North Korea fired gunshots at a South Korean guard post in the Demilitarized Zone (DMZ), a buffer area which separates the two countries, on Sunday, and the South fired back, according to its military.
The North Korean gunfire hit the wall but did not injure anyone or cause any discernible damage to the guard post or its equipment, said South Korea's Joint Chiefs of Staff (JCS). Several bullets from the North were fired into the DMZ at 7:41 a.m. local time Sunday, the JCS said in a text message to press.
The South Korean military responded by broadcasting a verbal warning and returning fire twice, according to protocol outlined in the response manual and on the judgment of the field commander, according to the JCS statement.
The South Korean military said that "the military is in the process of identifying situations over the military communication line with the North and preventing any additional situations from occurring."
US Secretary of State Mike Pompeo said Sunday that initial reports indicated the gunfire from the North was "accidental."
"I've seen that reporting too. I've seen some of our internal information as well. We can confirm at least the initial reports are that you've described are just about right. A handful of shots that came across from the North. We think those were accidental. South Koreans did return fire so far as we can tell there was no loss of life on either side," Pompeo said Sunday on ABC's "This Week."
Under the military accord signed between the two Koreas on September 29, 2018, the South and North each demolished 11 guard posts along the DMZ, but dozens of guard posts remain.
There have been exchanges of fire between the Koreas in the past, including in 2017, when a North Korean solider defected at the JSA (Joint Security Area) and, in 2014, when a North Korean defector organization launched balloons of leaflets criticizing the country's reclusive regime.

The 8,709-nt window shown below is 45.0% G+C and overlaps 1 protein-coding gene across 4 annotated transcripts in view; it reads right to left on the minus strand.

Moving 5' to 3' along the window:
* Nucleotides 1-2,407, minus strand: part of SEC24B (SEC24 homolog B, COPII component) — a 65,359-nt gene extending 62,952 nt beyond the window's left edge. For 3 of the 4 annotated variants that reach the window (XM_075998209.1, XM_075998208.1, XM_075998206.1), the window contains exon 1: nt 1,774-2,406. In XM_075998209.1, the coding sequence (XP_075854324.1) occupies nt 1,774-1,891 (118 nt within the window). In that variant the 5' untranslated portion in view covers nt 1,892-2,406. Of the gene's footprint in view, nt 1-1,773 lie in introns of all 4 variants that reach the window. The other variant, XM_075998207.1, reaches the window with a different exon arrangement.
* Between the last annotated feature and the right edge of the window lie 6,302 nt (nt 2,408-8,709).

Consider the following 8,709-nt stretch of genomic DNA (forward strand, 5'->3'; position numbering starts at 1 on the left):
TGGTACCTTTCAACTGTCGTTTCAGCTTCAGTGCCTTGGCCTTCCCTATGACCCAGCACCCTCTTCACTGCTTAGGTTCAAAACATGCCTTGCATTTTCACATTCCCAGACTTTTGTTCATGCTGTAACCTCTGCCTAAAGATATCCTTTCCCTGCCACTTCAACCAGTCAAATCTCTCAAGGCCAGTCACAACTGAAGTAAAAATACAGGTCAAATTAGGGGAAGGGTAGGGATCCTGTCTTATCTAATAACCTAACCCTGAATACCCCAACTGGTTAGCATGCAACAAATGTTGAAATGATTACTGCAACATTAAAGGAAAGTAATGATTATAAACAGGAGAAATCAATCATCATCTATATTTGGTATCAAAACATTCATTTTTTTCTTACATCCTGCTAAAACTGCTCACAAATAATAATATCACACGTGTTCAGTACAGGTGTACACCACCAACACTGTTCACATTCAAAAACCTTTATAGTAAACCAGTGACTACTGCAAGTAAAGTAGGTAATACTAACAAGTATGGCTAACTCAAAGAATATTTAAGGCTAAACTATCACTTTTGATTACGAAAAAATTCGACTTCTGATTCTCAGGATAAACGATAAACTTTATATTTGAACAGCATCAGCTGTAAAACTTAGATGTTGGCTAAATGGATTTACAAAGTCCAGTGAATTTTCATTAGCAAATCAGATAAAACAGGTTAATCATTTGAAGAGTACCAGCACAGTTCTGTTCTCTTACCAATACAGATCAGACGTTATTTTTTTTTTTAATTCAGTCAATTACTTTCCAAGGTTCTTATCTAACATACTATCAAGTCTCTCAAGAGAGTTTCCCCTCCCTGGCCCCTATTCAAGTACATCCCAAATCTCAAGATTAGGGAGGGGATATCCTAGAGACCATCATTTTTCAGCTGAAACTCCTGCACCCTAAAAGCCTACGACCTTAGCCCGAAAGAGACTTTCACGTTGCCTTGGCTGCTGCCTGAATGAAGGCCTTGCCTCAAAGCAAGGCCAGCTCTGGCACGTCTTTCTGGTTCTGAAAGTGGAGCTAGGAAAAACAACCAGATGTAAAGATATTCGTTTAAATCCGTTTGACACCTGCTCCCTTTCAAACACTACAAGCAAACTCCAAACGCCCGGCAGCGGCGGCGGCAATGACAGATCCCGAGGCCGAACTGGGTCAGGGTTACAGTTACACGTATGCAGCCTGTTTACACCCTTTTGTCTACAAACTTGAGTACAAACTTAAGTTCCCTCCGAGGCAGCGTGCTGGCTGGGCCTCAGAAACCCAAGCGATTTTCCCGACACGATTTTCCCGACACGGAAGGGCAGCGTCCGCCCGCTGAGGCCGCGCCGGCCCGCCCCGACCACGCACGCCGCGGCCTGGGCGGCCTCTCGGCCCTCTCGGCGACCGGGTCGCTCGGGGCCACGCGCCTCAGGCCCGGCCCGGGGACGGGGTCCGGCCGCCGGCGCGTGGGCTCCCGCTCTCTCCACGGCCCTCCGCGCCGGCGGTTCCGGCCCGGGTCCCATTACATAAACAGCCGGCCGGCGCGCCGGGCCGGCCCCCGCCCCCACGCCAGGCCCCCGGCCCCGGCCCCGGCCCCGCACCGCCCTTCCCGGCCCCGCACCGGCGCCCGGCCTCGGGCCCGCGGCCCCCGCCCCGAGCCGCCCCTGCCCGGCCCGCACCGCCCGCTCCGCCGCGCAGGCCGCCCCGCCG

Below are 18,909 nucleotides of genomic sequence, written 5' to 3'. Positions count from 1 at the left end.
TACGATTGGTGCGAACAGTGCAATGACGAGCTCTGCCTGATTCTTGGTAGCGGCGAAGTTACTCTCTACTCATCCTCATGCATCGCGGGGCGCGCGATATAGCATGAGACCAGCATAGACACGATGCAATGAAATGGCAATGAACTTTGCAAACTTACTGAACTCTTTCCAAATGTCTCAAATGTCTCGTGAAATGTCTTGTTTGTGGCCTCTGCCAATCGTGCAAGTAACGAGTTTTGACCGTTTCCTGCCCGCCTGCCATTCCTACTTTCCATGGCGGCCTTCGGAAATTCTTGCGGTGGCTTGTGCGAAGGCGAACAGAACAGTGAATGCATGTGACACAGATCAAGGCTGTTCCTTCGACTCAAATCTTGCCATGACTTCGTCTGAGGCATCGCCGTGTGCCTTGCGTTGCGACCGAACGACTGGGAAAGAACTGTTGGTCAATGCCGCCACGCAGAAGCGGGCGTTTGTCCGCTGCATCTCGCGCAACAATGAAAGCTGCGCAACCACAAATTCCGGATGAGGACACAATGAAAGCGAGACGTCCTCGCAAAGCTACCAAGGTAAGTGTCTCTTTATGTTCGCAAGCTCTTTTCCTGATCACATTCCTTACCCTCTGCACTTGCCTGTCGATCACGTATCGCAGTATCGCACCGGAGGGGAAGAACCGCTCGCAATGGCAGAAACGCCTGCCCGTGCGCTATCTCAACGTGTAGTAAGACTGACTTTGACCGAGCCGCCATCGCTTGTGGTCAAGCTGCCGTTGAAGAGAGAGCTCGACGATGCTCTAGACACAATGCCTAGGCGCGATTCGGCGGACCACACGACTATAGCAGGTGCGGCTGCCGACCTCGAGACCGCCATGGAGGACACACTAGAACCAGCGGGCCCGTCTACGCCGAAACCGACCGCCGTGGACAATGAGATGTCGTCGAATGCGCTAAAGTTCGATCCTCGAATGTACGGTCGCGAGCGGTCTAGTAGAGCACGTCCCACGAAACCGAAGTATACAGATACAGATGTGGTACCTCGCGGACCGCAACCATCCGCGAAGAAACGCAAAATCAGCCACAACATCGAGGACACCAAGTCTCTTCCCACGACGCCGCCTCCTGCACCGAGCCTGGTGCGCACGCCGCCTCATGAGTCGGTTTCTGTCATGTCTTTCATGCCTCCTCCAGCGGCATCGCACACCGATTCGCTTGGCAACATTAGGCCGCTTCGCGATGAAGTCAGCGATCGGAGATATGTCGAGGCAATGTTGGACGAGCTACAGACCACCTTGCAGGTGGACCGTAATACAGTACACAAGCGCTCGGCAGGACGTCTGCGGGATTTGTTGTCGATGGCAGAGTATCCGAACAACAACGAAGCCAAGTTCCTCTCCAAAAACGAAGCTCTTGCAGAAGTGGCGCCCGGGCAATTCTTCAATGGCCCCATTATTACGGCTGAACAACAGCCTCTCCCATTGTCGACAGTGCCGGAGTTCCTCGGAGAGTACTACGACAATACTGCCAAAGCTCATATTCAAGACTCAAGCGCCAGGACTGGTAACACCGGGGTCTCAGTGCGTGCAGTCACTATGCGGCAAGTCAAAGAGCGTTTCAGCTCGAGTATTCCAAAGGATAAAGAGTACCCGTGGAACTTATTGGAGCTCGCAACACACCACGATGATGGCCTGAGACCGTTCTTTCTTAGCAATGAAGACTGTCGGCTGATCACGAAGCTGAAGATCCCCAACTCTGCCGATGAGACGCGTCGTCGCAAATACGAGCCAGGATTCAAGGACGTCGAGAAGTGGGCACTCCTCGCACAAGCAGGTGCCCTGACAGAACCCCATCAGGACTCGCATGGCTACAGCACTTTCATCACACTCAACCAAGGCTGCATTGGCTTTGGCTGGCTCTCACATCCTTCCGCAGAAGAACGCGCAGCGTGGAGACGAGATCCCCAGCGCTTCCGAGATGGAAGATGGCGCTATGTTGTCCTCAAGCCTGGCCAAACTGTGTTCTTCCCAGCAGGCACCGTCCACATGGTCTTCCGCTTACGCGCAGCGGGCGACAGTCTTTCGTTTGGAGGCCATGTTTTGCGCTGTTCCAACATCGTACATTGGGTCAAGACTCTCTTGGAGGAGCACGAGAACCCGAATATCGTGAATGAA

Pompeo was tight-lipped regarding North Korean leader Kim Jong Un, who had not been seen publicly for weeks before images were shown Friday on state television of him at a fertilizer factory. During that period, Kim had missed an annual event held on April 15 honoring his grandfather.
"We don't know why he chose to miss that moment. We know there have been other extended periods of time where Chairman Kim's been out of public view as well so it's not unprecedented. ...We've seen the same images from yesterday that the world saw, looks like Chairman Kim is alive and well," Pompeo said.
"Regardless of any of that, our mission remains the same -- to convince the North Koreans to give up their nuclear weapons, to verify the same and to then create a brighter future for the North Korean people."
Asked whether Kim was seriously ill during this period, Pompeo said: "I just can't say anything about that." He also refused to say whether the US had any information about whether Kim's situation was connected to Covid-19 or a heart issue.
As recently as this past week, the US was monitoring intelligence suggesting Kim was in grave danger following a surgical procedure. National security adviser Robert O'Brien acknowledged the US was watching the situation closely on April 21.